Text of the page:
Nothing wrong with the frame-less approach either, it simply needs to be re-imagined. It’s like they stole the idea from the Britten but got it all wrong…

    The 2013 M1 should be decidedly different in the way it handles than the 2006 M1. I think Rossi is going to only surprise the those who are not semper fidelis. But for those who are, it will be just like the days of classic Rossi…

  2. Ed Gray says:

    The frame looks quite a bit like the “monocoque”(sp?) frame of the original NR500 Honda from 1979 or 80.

  3. steve D says:

    i think they frames look remarkably similar. the engine pickup points 2 and 3 look also to be on the 2006 frame in about the same locations. the 2013 frame also has the downward extended legs to pick up the swingarm pivots. looks the same to me……….

  4. steve D says:

    forgot to add: that black piece on the 2013 looks to be some fairing piece. you can see you can see what looks like the actual silver frame just above the seat rail fwd attach on the far side of the bike.

  5. Ed Gray says:

    steve D you may be onto something there. The way it wraps over the top of the upper rad core is not very frame like. and there is a missing frame attachment point that was on the rear edge of the cylinders of the 2006 version. This could also indicate a different stiffness scheme in the frame.


  6. BBQdog says:

    We looked at these 2006 photo’s before and it seems some sort of black covers are laying over the frame.
    Best seen of the last photo in high res version. Looks like some plastic covers not nicely cut with some sort of knife.

  7. Ralph says:

    Termignoni pipes!?
    It’s just a sticker (Leo Vince, Akrapovic etc.) and a shape be it carbon or Inconel, the ‘muffler’ that is.
    MotoGP runs unmuffled since Ducati entered without mufflers/exhaust pipe.

  8. dc4go says:

    The motop bikes don’t run a silencer/muffler but the exhasut systems are changed and tinkered with to find more power and fine tune engine characteristics… Yamaha does run a small silencer and the Desmo does also thanks to Rossi..

  9. MotoCzysz says:

    This is consistent with a team striving for braking stability (longitudinal stiffness) while also striving for more mechanical grip in the corner/at lean (less chatter/more lateral flex) Note this same approach has been utilized on the swingarms for over a decade and is the same approach we use in our monocoque frames.

    A thinner material (z) cross-section gives more lateral flex while the larger surface area in the vertical plane (x/y) retains the longitudinal (and torsional) integrity.

    The standard twin spar frame is very limited in its ability to handle, uniquely, all the different forces as the deltas are great. This is a step towards a monocoque solution that ultimately is best rendered in (do I dare say)… composite.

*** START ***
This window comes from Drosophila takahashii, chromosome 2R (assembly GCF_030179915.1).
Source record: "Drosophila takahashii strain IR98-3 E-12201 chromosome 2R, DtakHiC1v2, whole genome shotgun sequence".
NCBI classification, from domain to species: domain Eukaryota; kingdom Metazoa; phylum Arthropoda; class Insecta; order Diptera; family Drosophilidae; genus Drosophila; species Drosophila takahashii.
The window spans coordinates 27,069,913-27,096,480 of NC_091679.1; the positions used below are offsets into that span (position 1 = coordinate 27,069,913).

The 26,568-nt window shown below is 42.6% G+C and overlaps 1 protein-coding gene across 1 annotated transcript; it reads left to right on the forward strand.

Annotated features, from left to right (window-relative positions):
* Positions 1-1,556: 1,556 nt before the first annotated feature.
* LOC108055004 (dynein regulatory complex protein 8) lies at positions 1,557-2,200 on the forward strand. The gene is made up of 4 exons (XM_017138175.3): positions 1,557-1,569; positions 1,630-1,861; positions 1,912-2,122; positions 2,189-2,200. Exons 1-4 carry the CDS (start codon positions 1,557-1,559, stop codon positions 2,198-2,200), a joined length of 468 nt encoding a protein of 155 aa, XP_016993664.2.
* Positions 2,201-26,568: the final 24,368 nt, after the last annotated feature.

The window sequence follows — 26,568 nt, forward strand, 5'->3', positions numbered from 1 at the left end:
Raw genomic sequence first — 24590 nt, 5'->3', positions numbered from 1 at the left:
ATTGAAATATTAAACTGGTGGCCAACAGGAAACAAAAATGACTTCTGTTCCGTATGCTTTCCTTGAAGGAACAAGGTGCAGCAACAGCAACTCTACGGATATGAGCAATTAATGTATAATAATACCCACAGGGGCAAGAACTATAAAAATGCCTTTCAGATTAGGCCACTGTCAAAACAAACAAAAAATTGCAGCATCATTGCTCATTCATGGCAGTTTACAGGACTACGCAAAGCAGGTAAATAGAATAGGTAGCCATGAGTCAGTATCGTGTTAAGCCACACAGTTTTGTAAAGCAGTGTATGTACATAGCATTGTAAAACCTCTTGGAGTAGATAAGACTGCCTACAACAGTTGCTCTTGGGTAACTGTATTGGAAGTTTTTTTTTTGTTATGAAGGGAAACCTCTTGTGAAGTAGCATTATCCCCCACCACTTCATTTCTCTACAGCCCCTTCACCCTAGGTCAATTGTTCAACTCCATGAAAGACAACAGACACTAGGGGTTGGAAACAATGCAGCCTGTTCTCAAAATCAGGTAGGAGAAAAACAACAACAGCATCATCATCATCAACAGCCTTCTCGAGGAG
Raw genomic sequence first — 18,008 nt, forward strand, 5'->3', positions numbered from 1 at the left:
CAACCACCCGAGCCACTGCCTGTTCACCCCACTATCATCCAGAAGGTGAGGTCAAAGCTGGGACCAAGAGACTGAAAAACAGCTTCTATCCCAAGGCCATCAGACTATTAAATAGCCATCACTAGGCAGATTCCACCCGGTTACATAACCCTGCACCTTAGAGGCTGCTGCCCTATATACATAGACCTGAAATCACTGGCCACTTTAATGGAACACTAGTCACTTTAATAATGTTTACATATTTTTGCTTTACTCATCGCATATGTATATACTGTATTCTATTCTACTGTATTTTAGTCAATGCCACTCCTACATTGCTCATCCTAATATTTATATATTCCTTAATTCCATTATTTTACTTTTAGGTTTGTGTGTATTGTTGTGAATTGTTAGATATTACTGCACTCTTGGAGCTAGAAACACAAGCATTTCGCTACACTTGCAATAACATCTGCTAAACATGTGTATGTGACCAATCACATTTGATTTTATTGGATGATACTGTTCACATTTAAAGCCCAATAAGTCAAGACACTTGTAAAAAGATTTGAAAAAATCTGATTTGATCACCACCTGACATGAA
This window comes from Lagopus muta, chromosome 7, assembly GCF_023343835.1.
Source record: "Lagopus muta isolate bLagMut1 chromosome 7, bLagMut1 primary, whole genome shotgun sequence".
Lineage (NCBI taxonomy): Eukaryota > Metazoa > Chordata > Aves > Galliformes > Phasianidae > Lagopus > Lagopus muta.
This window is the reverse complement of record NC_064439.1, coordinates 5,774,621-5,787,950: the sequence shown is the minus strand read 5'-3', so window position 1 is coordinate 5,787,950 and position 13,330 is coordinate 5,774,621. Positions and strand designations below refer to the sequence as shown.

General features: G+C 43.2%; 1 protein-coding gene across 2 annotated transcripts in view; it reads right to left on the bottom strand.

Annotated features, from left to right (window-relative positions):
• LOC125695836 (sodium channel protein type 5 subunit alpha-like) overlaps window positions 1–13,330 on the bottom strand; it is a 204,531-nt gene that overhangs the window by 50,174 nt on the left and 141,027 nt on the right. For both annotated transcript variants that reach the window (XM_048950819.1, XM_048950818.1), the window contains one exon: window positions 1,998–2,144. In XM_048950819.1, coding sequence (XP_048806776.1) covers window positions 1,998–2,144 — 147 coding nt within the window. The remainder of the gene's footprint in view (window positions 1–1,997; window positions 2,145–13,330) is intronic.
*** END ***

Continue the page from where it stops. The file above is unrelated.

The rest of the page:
10. r60 says:

    2006 chassis = less cornering stability
    2013 chassis = more conering stability

    this is why kawasaki moved from the twin-spar over engine frame design of their 1st – 3rd generation zx-10r to the around the engine sides fixed together design of their 4th generation model

  11. noch says:

    very interesting. especially the explanation by @MotoCzysz . what is meant by the “deltas are great”?

  12. steve D says:

    i enjoy discussing structural design like this! alas, i still don’t think those black pieces are structural – i still think they are just airflow guides. i disagree with motoczysz: if the black pieces were structural, they would add to the section moment of inertia in the lateral direction, not reduce it. the classic multi beam design is much easier to analyze and to “tune” than a monocoque structure, especially one of composite. to often the phrase “composites are better and lighter” becomes a mantra rather than the result of a thorough analysis of the exact design scenario. does a composite sandwich F1 chassistub make sense? you bet! does a composite monocoque structure make sense here? my guess is no….

  13. MotoCzysz says:

    @noch Delta = differential; the loads enacted longitudinally verses laterally.

    I am not debating if this piece is structural or not as I cannot tell from the resolution of the photo.  However if not structural, I would image it would look like all the other fairings/covers on the bike (CF or painted) and not identical to the frame (anodized ally) I would also expect it would be more visibly attached and not so seamlessly integrated.

    None the less, @steve D, adding material may add stiffness but more likely and what I was suggesting is the entire frame has been made out of lighter/more flexible (smaller cross-section) material for more lateral flex and the new section was added to maintain the original longitudinal properties/stiffness.

    The one’s that find the next breakthrough will probably not find such on the path most traveled.